The Somme was a bloodbath. The armies of the British Empire took nearly twenty thousand dead and sixty thousand casualties on the first day alone.
The Accrington Pals - the 11th (Service) Battalion (Accrington), East Lancashire Regiment - were ordered to attack Serre, the most northerly part of the main assault. Of an estimated 700 Accrington Pals who took part in the attack, 235 were killed and 350 wounded within the space of twenty minutes.
From the early nineteenth century improvements in firepower outstripped the ability of individual combatants to protect themselves. Single shot weapons were replaced first with repeating rifles such as the Winchester and then with machine guns such as the Gatling gun. They were not called machine guns for nothing. The American Civil War was very different from the Crimean War just a decade earlier. Artillery increased in range, accuracy and explosive power.
A First World War battlefield
This consisted of two sides in trenches separated by no man’s land.
No man’s land was a mixture of mud, unrecovered corpses, unexploded munitions, abandoned trenches, barbed wire and other detritus. In places it could be a mile wide.
For hours before the offensive the attacker would try to soften up the other side with an artillery barrage. In the case of the Somme that lasted a week. 1,738,000 shells were fired at the Germans. The logic behind this was so that the artillery guns would destroy the German trenches and barbed wire placed in front of the trenches. The barrage could be heard on Hampstead Heath 168 miles away
But the Germans were dug in deep 30 to 40 feet down in some cases.
Underground mines were also detonated - Huge bombs at the end of large tunnels dug under no man’s land. Some of these were short of the German lines rather than under them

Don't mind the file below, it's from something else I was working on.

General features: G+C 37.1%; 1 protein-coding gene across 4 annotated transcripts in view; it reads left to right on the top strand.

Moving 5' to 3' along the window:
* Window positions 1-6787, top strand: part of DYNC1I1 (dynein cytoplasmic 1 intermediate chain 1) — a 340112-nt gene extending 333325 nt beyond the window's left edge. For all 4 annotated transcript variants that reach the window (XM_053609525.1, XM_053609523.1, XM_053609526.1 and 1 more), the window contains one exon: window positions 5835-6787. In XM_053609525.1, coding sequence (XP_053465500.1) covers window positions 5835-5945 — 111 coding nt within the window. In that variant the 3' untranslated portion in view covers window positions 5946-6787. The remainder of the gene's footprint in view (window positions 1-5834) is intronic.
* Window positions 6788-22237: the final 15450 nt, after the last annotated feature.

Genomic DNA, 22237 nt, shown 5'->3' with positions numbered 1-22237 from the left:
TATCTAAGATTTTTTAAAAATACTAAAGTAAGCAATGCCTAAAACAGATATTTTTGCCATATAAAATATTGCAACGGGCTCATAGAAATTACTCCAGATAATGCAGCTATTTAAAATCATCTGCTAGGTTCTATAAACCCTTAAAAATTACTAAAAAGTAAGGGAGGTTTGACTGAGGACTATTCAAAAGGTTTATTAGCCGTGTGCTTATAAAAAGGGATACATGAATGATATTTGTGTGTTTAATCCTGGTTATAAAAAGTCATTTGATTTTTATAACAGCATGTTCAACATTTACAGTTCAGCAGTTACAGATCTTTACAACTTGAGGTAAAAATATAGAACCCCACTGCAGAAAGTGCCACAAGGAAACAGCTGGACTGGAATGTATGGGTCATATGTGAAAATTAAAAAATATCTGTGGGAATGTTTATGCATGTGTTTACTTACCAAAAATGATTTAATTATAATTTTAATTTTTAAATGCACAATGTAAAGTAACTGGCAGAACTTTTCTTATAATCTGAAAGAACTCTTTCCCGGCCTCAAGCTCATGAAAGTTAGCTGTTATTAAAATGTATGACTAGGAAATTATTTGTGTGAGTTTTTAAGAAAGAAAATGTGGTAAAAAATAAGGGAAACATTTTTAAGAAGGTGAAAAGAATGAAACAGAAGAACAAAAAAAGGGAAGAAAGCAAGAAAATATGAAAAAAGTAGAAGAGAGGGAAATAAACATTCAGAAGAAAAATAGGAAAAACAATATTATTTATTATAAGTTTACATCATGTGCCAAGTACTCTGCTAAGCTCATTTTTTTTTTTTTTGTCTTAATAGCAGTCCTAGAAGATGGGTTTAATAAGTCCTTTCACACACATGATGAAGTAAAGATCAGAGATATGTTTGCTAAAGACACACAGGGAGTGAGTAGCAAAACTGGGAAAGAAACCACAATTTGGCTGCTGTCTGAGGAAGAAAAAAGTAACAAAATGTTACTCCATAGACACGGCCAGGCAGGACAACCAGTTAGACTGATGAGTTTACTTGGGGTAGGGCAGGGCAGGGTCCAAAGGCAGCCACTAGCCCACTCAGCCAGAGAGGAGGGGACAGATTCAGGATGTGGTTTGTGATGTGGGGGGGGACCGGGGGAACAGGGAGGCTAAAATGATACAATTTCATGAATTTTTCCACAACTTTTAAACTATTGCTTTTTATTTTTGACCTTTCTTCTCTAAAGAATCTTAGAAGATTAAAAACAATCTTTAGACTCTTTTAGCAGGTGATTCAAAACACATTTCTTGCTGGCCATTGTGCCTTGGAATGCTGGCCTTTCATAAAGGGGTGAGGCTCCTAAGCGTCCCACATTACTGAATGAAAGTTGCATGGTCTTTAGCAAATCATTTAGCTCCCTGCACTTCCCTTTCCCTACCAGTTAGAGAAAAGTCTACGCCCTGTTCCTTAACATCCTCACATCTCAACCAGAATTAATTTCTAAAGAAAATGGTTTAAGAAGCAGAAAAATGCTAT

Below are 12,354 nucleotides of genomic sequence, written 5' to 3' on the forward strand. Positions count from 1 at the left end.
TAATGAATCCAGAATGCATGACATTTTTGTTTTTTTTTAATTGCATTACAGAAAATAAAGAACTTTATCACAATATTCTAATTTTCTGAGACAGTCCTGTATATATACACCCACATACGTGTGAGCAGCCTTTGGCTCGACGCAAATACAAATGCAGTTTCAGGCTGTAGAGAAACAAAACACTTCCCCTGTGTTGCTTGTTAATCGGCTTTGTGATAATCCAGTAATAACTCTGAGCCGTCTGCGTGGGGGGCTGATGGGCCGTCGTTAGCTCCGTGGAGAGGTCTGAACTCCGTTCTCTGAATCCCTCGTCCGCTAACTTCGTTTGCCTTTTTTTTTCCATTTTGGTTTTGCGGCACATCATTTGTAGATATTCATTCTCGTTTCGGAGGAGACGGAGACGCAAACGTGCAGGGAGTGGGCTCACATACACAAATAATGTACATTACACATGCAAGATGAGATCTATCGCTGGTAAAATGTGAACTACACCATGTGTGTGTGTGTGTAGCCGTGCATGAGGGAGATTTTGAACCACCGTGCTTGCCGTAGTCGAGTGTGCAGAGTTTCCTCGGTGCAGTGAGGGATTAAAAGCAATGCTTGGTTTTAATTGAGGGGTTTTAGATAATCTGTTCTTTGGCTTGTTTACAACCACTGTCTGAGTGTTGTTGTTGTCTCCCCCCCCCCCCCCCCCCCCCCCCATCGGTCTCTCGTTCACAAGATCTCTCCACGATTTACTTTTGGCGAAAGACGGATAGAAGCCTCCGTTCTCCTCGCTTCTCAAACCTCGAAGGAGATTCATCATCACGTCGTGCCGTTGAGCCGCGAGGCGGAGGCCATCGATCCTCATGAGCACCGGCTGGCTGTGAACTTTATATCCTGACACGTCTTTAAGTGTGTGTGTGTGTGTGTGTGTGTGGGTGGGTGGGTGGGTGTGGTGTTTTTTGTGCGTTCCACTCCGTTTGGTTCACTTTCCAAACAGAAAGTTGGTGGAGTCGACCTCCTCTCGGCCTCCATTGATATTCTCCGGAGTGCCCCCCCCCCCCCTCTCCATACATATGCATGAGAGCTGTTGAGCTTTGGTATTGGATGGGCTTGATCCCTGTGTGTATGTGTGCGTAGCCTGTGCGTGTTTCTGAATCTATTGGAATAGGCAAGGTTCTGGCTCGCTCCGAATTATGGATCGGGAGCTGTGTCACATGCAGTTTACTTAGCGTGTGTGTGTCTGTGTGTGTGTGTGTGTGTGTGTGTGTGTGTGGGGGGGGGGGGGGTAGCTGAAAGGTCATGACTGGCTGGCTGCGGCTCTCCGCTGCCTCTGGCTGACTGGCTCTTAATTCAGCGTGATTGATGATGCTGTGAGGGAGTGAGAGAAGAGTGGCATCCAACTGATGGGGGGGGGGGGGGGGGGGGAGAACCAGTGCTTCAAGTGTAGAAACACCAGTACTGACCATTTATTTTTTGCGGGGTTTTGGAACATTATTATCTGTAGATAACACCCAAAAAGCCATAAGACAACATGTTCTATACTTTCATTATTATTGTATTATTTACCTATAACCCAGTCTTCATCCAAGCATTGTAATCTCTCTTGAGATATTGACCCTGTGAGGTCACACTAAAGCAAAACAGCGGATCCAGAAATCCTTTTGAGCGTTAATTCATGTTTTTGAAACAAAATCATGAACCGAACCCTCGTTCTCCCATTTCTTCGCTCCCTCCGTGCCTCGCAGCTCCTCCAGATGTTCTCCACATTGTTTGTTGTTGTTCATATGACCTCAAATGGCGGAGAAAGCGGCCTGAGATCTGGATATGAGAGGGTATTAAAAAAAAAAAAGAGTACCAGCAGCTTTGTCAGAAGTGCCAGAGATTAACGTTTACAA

So, at 7 30, on 1 July the whistles blew and men crossed no man’s land. By the time they reached or got near the German lines – and most never made it that far – the Germans has climbed out of their deep bunkers and set up machine guns along the front.
If the first day was such a disaster why did the battle last until mid-November with 1.3m men wounded or killed
Attrition is the process of reducing something's strength or effectiveness through sustained attack or pressure. That was the military philosophy of both sides. In short it was the last side with an army wins. The armies doing the dying were mostly ill trained volunteers and latterly conscript while the generals wined and dined in chateaux 20 miles or more from the fighting.
The Pals Battalions
The pals’ battalions were especially established battalions of the British Army comprising men who had joined up en bloc in local recruiting drives, with the undertaking that they would serve alongside their friends, neighbours and workmates.
At the outbreak in August 1914, Lord Kitchener, the Secretary of State for War, believed that overwhelming manpower was the key to winning the war and he set about looking for ways to encourage men of all classes to join. This concept stood in direct contrast to centuries of British military tradition, in which the British Army had always relied on professional (rather than conscript) soldiers
It also meant casualties were focused very locally and felt massively by the community from which they came leaving neighbourhoods full of widows and spinsters – women whose boyfriends had been killed – who never married.
The battle of the Somme marked a turning point in the Pals battalion experiment. Many were dispersed or amalgamated after the scheme effectively came to an end after the summer of 1916.